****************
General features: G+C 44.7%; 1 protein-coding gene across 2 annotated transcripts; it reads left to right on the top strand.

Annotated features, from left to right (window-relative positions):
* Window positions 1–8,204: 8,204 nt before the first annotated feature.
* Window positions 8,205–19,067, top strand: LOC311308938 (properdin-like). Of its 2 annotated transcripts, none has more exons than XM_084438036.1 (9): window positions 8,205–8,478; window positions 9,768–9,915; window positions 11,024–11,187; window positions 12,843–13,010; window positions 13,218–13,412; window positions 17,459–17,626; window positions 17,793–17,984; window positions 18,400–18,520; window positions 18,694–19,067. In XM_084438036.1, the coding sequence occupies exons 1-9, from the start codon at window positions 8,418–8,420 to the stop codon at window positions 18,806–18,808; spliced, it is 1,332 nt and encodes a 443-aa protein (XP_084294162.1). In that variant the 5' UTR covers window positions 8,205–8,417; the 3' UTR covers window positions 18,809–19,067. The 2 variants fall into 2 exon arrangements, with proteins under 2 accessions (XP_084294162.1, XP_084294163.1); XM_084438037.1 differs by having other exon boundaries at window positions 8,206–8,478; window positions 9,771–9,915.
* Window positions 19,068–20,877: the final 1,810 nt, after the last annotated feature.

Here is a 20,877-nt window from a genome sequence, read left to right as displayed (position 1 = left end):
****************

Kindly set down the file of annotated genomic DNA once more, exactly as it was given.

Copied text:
General features: G+C 44.7%; 1 protein-coding gene across 2 annotated transcripts; it reads left to right on the top strand.

Annotated features, from left to right (window-relative positions):
* Window positions 1–8,204: 8,204 nt before the first annotated feature.
* Window positions 8,205–19,067, top strand: LOC311308938 (properdin-like). Of its 2 annotated transcripts, none has more exons than XM_084438036.1 (9): window positions 8,205–8,478; window positions 9,768–9,915; window positions 11,024–11,187; window positions 12,843–13,010; window positions 13,218–13,412; window positions 17,459–17,626; window positions 17,793–17,984; window positions 18,400–18,520; window positions 18,694–19,067. In XM_084438036.1, the coding sequence occupies exons 1-9, from the start codon at window positions 8,418–8,420 to the stop codon at window positions 18,806–18,808; spliced, it is 1,332 nt and encodes a 443-aa protein (XP_084294162.1). In that variant the 5' UTR covers window positions 8,205–8,417; the 3' UTR covers window positions 18,809–19,067. The 2 variants fall into 2 exon arrangements, with proteins under 2 accessions (XP_084294162.1, XP_084294163.1); XM_084438037.1 differs by having other exon boundaries at window positions 8,206–8,478; window positions 9,771–9,915.
* Window positions 19,068–20,877: the final 1,810 nt, after the last annotated feature.

Here is a 20,877-nt window from a genome sequence, read left to right as displayed (position 1 = left end):